AUSTIN (CBSDFW.COM/AP) — In a March 11 hearing, a Texas judge issued an order temporarily barring the state from investigating gender-affirming care for transgender youth as child abuse.
The ruling comes the same day that dozens of major companies — including Apple, Google, Johnson & Johnson, Meta and Microsoft — criticized the Texas directive in a full-page ad in the Dallas Morning News.
"The recent attempt to criminalize a parent for helping their transgender child access medically necessary, age-appropriate healthcare in the state of Texas goes against the values of our companies," read the ad, which used the headline "DISCRIMINATION IS BAD FOR BUSINESS."
Governor Greg Abbott ordered state agencies to investigate reported instances of kids undergoing gender-transitioning procedures -- calling it "abuse" and saying that it harms young children.
District Judge Amy Clark Meachum heard Friday from attorneys for the state and the parents of a 16-year-old girl who were being investigated by the Department of Family and Protective Services over such care.
After blocking that investigation last week, Meachum made the decision today to block similar investigations of other families. The parents sued over the investigation and Gov. Greg Abbott's directive.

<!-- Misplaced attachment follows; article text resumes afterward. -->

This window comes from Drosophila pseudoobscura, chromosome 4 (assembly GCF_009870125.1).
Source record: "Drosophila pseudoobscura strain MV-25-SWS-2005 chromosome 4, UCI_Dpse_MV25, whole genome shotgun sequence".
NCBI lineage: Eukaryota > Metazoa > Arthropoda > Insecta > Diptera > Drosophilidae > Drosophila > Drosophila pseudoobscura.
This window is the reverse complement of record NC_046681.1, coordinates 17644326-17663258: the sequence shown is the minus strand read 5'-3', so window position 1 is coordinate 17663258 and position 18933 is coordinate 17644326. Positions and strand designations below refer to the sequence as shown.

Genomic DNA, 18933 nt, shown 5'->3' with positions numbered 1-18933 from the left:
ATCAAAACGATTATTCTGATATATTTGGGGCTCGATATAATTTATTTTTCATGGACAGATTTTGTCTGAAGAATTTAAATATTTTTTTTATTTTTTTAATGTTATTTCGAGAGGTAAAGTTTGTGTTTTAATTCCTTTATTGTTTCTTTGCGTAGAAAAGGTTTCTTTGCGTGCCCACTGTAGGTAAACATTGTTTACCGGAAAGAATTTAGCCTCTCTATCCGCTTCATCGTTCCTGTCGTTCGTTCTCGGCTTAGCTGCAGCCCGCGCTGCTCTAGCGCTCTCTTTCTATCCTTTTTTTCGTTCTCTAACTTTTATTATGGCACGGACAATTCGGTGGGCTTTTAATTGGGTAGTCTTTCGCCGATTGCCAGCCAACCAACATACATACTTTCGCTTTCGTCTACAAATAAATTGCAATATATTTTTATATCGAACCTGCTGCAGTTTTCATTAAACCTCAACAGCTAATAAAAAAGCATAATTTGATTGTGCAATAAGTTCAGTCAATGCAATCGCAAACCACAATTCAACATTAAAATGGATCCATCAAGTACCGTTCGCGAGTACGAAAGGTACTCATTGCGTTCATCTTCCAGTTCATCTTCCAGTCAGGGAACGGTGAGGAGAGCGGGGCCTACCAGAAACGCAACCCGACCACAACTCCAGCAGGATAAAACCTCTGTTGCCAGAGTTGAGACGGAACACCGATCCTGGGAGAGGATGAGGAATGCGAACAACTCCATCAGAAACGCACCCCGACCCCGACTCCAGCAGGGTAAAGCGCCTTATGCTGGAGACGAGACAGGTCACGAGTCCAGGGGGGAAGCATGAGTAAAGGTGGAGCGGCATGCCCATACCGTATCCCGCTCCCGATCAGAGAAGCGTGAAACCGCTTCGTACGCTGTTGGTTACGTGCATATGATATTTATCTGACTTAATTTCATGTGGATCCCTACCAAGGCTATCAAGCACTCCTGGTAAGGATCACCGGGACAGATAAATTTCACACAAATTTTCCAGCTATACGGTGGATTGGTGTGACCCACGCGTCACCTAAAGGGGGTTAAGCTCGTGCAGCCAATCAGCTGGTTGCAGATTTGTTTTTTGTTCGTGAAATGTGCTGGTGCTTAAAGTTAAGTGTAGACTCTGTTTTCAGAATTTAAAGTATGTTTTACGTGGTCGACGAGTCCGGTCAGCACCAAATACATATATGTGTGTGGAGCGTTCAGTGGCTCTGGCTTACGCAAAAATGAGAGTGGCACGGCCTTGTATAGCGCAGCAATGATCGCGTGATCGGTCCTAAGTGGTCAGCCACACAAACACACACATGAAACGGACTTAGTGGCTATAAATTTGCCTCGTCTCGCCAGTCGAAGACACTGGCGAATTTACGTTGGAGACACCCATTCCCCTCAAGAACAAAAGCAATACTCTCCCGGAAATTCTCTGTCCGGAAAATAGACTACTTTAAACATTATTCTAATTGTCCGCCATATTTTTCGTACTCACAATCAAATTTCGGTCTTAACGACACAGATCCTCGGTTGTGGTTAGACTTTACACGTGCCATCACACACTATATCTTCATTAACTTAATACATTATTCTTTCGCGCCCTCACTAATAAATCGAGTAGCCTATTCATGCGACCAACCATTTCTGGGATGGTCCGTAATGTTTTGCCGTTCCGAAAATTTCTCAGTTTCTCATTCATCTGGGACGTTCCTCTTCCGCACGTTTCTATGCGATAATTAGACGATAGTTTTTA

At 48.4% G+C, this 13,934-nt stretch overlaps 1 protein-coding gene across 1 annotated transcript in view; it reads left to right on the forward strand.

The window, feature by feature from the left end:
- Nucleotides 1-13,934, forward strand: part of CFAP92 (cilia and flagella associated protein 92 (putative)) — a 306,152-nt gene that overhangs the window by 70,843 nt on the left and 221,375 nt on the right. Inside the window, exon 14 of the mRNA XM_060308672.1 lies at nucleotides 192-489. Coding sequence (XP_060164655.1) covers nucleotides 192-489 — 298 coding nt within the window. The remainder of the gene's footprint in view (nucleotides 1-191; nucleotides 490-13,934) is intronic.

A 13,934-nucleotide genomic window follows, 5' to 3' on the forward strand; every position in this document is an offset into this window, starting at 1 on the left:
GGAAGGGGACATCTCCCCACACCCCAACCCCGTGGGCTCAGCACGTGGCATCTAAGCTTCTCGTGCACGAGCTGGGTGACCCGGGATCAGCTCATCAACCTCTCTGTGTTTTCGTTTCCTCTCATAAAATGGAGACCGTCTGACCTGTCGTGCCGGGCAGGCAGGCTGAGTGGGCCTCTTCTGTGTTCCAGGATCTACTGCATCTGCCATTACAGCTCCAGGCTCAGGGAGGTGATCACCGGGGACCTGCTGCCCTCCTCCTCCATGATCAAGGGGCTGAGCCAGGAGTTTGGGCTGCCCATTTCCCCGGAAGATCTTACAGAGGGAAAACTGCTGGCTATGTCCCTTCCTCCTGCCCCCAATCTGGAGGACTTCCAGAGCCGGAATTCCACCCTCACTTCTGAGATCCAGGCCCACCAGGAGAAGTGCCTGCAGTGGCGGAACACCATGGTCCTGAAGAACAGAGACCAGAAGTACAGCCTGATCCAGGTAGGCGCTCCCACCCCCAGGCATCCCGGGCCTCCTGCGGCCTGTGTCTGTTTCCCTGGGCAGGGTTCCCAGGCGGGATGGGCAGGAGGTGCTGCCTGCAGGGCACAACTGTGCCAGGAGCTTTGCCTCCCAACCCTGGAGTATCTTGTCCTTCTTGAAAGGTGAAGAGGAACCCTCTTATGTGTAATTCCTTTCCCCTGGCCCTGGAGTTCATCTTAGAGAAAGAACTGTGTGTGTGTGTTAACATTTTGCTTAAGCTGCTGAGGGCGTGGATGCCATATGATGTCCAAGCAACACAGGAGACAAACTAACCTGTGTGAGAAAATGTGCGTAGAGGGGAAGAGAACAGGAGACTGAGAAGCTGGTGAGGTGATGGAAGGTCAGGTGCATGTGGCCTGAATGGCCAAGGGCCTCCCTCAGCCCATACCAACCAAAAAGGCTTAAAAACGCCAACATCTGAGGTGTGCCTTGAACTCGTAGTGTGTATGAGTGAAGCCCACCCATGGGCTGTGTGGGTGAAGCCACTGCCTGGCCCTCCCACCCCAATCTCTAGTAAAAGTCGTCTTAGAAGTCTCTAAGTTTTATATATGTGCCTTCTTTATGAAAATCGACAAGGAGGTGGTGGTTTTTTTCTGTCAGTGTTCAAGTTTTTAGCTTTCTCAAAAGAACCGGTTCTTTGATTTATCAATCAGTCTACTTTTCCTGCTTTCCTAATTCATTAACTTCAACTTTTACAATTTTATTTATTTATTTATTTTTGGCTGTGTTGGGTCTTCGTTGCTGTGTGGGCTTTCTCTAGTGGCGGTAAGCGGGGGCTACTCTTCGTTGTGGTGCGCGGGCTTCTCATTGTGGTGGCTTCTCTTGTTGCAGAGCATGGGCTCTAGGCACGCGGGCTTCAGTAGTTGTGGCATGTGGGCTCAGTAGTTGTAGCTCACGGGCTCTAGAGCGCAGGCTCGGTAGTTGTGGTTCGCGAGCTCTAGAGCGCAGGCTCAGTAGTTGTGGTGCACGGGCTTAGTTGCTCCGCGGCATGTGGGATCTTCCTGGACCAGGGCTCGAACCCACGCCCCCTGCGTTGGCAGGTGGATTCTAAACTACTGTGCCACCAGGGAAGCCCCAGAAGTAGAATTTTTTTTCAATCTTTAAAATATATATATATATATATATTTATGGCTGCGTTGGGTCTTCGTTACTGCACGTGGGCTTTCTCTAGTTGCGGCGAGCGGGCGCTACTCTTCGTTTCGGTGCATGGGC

The lawsuit marked the first report of parents being investigated following Abbott's directive and an earlier non-binding legal opinion by Republican Attorney General Ken Paxton labeling certain gender-confirming treatments as "child abuse." DFPS said it has opened nine investigations since Abbott's directive and Paxton's opinion.
The American Civil Liberties Union and Lambda Legal sued on behalf of the parents.
The groups also represent a clinical psychologist who has said the governor's directive is forcing her to choose between reporting clients to the state or losing her license and other penalties.
The governor's directive and Paxton's opinion go against the nation's largest medical groups, including the American Medical Association, which have opposed Republican-backed restrictions on transgender people filed in statehouses nationwide.
Meachum said in her order that because the directive "changed the status quo" for transgender youth in Texas, it impermissibly encroached on the legislature's powers.
(© Copyright 2022 CBS Broadcasting Inc. All Rights Reserved. The Associated Press contributed to this report.)
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